Net Neutrality's Strange Dueling Partners

Confused? Join the club.

Try unraveling this.

Photographer: David Paul Morris/Bloomberg

Whose side are you on in the battle over net neutrality?

Are you with the Center for Boundless Innovation in Technology or the Electronic Frontier Foundation? The Multicultural Media, Telecom and Internet Council or the Open Internet Civil Rights Coalition? The Progressive Policy Institute or the New America Foundation? The National Association of Manufacturers or the Computer and Communications Industry Association? Samsung or Samsung? Sprint or Sprint?

The U.S. Circuit Court of Appeals for the District of Columbia is hearing oral arguments today in United States Telecom Association et. al. v. Federal Communications Commission, the court challenge to the FCC’s ruling last February that broadband internet is a “telecommunications service” subject to potentially strict utility-style regulation.

That decision was the latest in a series since 2008 intended to secure what the FCC has called the “open Internet” (net neutrality is a term used by others) by preventing broadband providers from playing favorites among those who stream movies, sell Yoda Christmas sweaters and provide multitudes of other services and goods over their networks. The previous FCC rules had been thrown out by the D.C. Circuit because the agency classified broadband as an “information service,” and information services aren’t supposed to be regulated much. Hence the switch to “telecommunications service” (the terms are from the landmark Telecommunications Act of 1996).

Net Neutrality

The oral arguments will be made mostly by FCC lawyers on the one side and lawyers for cable and telecommunications companies on the other. It is in the amicus briefs filed with the court that I found most of the names above. Just to make things easier, the first organization in each of my pairs is opposed to the FCC and its Internet rules, the second is in favor. The confusing nature of the pairs is a product partly of the creativity of interest-group naming in the U.S., partly of the tangled politics and economics of net neutrality.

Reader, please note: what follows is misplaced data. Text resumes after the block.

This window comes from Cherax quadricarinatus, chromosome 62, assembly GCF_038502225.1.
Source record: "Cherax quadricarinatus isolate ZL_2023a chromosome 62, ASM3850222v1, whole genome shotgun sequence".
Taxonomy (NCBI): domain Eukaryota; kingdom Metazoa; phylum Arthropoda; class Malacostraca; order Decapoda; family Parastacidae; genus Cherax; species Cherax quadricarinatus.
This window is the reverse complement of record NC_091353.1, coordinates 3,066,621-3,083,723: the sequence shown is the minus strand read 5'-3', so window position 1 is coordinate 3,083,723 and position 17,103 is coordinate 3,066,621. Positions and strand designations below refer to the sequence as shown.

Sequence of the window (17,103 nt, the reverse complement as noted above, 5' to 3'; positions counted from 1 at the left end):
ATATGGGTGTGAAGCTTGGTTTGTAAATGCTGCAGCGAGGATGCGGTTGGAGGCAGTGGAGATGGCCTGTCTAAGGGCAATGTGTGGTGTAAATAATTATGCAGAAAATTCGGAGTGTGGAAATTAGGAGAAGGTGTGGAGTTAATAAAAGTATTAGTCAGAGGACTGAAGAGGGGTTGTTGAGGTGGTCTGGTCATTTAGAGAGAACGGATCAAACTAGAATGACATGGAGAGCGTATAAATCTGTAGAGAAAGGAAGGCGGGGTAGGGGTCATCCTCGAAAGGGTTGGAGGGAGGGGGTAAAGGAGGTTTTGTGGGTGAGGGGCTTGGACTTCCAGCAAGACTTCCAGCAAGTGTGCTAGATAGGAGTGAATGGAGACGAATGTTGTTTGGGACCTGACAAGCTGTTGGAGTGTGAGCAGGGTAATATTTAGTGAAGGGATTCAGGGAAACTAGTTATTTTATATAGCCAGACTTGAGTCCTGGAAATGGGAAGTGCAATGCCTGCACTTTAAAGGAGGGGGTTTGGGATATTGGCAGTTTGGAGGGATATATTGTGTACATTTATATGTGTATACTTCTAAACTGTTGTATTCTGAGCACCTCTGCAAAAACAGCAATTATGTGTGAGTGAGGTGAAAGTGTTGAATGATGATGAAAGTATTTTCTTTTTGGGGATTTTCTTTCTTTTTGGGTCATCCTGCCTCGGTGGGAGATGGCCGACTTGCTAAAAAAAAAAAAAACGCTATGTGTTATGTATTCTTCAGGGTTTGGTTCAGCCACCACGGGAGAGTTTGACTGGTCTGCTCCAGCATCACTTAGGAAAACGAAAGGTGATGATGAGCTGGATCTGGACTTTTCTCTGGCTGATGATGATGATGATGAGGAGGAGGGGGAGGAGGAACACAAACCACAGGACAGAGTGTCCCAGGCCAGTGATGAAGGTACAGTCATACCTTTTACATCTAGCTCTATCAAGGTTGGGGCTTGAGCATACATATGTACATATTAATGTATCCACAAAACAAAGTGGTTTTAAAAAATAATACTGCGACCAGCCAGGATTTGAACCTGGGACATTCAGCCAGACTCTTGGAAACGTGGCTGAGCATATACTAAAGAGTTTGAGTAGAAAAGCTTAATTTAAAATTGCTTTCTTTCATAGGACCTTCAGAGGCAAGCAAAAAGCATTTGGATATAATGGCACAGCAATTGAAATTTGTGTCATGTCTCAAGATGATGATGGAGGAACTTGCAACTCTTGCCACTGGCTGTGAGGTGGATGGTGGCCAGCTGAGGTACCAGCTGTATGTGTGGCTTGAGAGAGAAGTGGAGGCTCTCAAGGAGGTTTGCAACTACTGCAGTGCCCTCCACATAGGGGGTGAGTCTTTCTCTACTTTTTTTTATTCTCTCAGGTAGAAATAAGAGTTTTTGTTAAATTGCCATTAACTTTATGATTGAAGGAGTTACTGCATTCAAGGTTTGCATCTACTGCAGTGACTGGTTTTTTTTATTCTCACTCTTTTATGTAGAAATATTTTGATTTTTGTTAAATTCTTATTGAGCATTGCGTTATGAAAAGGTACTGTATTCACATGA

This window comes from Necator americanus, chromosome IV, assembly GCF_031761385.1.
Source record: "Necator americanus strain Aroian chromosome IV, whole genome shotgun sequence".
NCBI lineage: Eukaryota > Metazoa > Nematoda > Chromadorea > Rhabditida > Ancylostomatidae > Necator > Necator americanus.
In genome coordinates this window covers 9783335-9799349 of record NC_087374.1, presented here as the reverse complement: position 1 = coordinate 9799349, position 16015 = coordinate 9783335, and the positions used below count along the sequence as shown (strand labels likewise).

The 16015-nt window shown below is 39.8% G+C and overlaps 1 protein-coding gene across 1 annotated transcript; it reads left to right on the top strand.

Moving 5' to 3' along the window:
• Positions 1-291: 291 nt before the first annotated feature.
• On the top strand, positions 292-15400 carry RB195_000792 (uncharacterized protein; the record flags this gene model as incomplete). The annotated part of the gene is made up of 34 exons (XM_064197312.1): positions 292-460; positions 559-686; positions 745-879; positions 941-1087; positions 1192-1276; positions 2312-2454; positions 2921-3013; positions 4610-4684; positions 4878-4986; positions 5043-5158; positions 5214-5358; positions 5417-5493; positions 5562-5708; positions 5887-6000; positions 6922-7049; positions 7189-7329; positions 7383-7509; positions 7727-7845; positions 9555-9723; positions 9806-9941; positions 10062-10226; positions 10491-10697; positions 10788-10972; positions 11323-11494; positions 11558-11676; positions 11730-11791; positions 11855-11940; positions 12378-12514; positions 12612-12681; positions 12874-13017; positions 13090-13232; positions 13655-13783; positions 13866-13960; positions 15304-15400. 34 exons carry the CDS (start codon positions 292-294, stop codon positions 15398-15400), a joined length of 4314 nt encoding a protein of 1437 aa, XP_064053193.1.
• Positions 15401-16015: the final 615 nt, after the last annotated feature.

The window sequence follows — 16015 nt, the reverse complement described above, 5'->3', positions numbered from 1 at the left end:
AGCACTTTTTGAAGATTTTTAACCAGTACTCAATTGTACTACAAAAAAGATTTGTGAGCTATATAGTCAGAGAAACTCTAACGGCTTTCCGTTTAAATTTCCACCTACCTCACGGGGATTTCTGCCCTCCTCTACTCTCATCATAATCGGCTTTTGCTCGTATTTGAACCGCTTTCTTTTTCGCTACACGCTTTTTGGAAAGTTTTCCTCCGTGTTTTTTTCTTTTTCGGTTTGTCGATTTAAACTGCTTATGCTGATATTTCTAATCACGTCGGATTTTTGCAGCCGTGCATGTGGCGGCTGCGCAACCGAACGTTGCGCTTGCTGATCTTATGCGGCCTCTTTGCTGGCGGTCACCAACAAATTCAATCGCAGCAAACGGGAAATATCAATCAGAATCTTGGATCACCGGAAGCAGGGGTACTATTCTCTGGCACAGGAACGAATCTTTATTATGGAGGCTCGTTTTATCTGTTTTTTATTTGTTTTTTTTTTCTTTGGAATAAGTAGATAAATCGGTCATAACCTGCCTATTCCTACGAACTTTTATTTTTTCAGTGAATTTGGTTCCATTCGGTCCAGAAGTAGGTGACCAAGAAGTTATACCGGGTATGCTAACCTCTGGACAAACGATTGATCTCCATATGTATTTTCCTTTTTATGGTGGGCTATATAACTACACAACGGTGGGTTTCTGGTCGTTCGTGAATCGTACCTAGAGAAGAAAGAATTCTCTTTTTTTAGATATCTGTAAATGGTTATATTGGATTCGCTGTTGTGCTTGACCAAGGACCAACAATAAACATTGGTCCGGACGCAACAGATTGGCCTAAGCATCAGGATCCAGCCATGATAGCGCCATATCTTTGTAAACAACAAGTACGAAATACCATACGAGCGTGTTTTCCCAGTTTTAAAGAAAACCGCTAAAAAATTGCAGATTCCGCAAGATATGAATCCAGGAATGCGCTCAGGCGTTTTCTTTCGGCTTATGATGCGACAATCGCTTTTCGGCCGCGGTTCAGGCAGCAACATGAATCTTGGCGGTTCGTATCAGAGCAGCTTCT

The Center for Boundless Innovation in Technology (amicus brief here) was founded last year by Fred Campbell , an FCC staffer during the George W. Bush administration and former head of a wireless industry trade association; the Electronic Frontier Foundation (amicus brief herearose in 1990 out of the early online forum, with founders who included Lotus Development co-founder Mitch Kapor and Grateful Dead lyricist/cattle-rancher John Perry Barlow. The Multicultural Media, Telecom and Internet Council and the Open Internet Civil Rights Coalition (amicus briefs here and here) are both a bit harder to figure out, but the first seems to be focused on getting more people online while the second is about media freedom.

The Progressive Policy Institute and New America are think tanks identified with the centrist wing of the Democratic Party, but the PPI has a staffer and a senior fellow (the organization itself didn’t file a brief) who have argued that net neutrality will damp investment in broadband and signed an amicus brief opposing the FCC. New America's Open Technology Institute, meanwhile, is part of a group that has intervened in the case in support of the FCC. New America shares a chairman with Alphabet, the owner of Google, a consistent net neutrality backer. Google, meanwhile, is a member of the Computer and Communications Industry Association, which filed an amicus brief in support of the FCC. So are Samsung and Sprint. But Samsung is also belongs to Mobile Future, an organization that counts AT&T, Cisco and Verizon among its members and filed an amicus brief in opposition to the FCC. Samsung is also a “supplier member” of CTIA, formerly known as the Cellular Telephone Industries Association, of which Sprint is of course a “carrier member.” CTIA is a one of the groups (part of the “et. al.” after U.S. Telecom Association) suing the FCC.

I’m not sure what the significance of all this is. Mainly I just thought it was funny. And maybe, if you’re still confused about net neutrality, it will be a solace to know that Samsung and Sprint apparently still are, too.

This column does not necessarily reflect the opinion of the editorial board or Bloomberg LP and its owners.

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